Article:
The dark side of Silicon Valley | Fiber-optic strands may keep an eye on infrastructure | Connected vehicles require strategic software development
May 24, 2017
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The dark side of Silicon Valley
The dark side of Silicon Valley
(Pixabay)
Despite stories of perks and innovative workplaces, thousands of blue-collar workers at major companies, including Tesla and Facebook, say they are overworked and subject to intense pressure for little pay. The disconnect between how white-collar and blue-collar workers are treated and compensated could define the future for major technology companies, and may even define their future working conditions, Sarah Kessler writes.
Quartz (5/22) 
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Fiber-optic strands may keep an eye on infrastructure
Long fiber-optic strands incorporating thousands of sensing points are being developed to measure strain and temperature along vast expanses of infrastructure. Researchers at Spain's University of Alcala and the Swiss Federal Institute of Technology are working on the technology, which could be used to detect changes in structures as measured by alterations in light moving along the fiber.
Daily Commercial News (Ontario) (5/19) 
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Connected vehicles require strategic software development
Software developers who work on vehicle technology need to make their products compatible across all platforms and reinforce consumers' expectations for over-the-air updates, writes Hunter Jensen, CEO of Barefoot Solutions. "For most car manufacturers, moving forward with the IoT mindset isn't a choice -- it's a necessity," he writes.
EBN (5/18) 
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Samsung offers an IoT module
Samsung Electronics introduced the production-ready ARTIK 053 module, featuring an ARM Cortex-R4 core running at 320 megahertz. The module is aimed at internet of things applications in building products, connected home appliances, health care devices and industrial automation.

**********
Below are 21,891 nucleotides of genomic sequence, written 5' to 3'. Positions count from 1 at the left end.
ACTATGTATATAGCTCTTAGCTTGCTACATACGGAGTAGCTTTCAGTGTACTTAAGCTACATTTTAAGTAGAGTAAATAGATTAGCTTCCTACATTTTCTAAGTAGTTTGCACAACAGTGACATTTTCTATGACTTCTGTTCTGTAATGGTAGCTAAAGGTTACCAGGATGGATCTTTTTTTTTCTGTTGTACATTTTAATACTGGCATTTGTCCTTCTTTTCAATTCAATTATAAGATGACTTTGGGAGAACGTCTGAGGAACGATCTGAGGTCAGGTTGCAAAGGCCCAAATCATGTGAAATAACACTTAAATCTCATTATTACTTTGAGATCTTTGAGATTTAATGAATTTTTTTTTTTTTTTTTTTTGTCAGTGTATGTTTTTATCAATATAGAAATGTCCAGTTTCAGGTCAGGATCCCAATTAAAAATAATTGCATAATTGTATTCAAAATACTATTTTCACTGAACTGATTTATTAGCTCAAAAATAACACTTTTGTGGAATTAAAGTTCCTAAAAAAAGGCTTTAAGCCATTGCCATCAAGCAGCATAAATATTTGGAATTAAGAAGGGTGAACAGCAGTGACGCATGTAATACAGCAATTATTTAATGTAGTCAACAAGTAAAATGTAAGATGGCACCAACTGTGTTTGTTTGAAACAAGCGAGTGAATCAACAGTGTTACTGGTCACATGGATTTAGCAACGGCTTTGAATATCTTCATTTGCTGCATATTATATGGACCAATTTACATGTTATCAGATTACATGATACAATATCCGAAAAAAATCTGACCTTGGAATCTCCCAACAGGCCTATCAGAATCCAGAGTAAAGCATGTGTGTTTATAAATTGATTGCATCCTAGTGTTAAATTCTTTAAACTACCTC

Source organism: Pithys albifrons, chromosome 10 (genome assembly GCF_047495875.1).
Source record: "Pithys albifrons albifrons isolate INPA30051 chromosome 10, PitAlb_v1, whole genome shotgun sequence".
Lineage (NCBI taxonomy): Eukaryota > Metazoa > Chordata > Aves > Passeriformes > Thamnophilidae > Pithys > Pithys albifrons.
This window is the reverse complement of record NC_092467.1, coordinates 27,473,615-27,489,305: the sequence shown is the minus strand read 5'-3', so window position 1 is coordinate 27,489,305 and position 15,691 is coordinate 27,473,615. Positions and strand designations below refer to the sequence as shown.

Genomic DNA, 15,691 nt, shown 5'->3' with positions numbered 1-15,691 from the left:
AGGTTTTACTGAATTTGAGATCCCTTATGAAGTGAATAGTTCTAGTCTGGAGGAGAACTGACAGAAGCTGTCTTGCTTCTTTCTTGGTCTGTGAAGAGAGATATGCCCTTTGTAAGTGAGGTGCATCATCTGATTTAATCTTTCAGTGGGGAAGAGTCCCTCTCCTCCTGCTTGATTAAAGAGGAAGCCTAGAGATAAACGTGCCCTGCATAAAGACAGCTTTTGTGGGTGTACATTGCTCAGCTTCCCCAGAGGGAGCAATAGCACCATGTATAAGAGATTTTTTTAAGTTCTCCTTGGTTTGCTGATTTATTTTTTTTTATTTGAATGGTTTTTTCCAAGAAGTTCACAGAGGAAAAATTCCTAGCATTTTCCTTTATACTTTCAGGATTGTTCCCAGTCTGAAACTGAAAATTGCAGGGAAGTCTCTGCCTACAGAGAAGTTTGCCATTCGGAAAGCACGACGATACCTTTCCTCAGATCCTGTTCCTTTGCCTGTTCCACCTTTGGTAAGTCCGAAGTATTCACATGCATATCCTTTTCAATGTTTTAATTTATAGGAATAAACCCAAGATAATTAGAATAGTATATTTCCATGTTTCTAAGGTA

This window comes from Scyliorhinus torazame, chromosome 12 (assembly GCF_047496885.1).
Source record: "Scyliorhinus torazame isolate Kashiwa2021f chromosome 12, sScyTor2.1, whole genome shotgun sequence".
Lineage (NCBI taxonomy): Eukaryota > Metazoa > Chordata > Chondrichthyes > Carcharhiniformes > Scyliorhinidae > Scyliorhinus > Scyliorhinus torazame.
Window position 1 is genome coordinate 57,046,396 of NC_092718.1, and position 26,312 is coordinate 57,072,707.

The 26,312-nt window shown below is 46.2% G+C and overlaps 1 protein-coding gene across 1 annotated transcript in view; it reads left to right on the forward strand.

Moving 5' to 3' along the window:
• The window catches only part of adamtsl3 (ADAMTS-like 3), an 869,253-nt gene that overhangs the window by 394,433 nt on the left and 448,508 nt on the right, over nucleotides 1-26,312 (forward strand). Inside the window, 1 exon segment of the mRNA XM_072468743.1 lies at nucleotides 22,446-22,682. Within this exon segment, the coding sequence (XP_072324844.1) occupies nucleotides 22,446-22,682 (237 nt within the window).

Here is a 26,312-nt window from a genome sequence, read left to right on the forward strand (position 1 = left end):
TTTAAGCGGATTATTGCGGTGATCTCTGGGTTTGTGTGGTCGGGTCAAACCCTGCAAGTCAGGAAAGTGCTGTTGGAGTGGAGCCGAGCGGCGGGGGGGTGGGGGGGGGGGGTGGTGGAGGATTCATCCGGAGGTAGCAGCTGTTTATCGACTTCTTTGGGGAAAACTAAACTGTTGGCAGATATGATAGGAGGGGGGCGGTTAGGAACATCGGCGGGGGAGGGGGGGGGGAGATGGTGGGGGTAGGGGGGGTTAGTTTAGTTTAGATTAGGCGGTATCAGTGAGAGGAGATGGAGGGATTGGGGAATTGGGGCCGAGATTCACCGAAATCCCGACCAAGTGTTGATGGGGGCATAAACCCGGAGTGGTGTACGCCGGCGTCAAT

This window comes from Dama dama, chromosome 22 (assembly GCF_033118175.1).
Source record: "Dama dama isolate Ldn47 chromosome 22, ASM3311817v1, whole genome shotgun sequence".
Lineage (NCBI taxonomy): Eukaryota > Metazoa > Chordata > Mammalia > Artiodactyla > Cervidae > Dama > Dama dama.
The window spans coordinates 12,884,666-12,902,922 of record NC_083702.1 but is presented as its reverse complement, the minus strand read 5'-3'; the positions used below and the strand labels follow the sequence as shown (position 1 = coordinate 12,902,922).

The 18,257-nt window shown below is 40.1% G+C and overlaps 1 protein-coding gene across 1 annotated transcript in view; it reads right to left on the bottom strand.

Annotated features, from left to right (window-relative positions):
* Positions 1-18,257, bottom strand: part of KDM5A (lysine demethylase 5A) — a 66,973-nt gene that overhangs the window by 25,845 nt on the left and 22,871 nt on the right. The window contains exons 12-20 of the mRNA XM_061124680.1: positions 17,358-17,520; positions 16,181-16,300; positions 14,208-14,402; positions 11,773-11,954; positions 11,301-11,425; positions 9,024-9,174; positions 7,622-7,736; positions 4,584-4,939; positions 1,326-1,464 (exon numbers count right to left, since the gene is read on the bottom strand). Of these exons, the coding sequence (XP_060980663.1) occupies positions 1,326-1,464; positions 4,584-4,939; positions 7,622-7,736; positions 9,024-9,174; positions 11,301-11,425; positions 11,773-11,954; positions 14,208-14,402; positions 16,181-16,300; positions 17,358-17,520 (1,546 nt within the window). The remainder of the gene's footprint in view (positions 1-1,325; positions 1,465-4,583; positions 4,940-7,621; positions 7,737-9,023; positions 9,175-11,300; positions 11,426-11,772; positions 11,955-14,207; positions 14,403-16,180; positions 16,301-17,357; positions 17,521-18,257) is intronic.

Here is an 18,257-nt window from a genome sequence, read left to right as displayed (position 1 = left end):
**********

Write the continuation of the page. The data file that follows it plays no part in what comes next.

New Electronics (5/19) 
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GAO report notes benefits, challenges of IoT
The internet of things has the potential to provide many benefits to public agencies, according to a report from the Government Accountability Office. Logistical challenges to widespread IoT use include power and security concerns.
Nextgov (5/16) 
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Factors distinguishing digital manufacturing technologies
Improve computer-aided design and manufacturing capability to interface digitally, then work toward having a single database to fully realize the concept of digital manufacturing, Dave Turbide writes. Seek enterprise resource planning solutions that include product lifecycle management, field service and warranty tracking for best results, he writes.
TechTarget (free registration) (5/18) 
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Trends in Education
How community colleges create pathways for students
The best US community colleges have prepared students for academic and career success, write Mitch Daniels, president of Purdue University and a former governor of Indiana, and George Miller, who represented California in the US House from 1975 to 2015. In this commentary, they share what some community colleges have done to build pipelines to the workforce, including developing business partnerships and creating simulated work programs.
TIME magazine (5/22) 
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Report: Skills gap seen in technical jobs
The need for technical workers is outpacing the rate at which US colleges and other institutions can provide career-ready students, a recent report from the National Academies of Sciences, Engineering and Medicine finds. The health care and manufacturing industries are among the most challenged, and public-private partnerships could be a way to close the skills gap, the academies state.
Inside Higher Ed (5/18) 
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Career Development
AECOM hiring 3,000 skilled workers, engineers
AECOM plans to hire 3,000 skilled workers, engineers and architects over the next half year across the US and Canada. The new hires will focus on public infrastructure projects as well as those involving the environment and energy.
Construction Dive (5/18) 
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Google ventures into the job-search market
Google ventures into the job search market
(Justin Sullivan/Getty Images)
Google has announced a new initiative that it says will help employers and job seekers connect with one another. Google for Jobs will allow job seekers to pull listings from all over the internet and apply for positions with a single click, says Google CEO Sundar Pichai.
ERE Media (5/17),  Fortune (5/17) 
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Restlessness is discontent -- and discontent is the first necessity of progress.
Thomas Edison,
inventor
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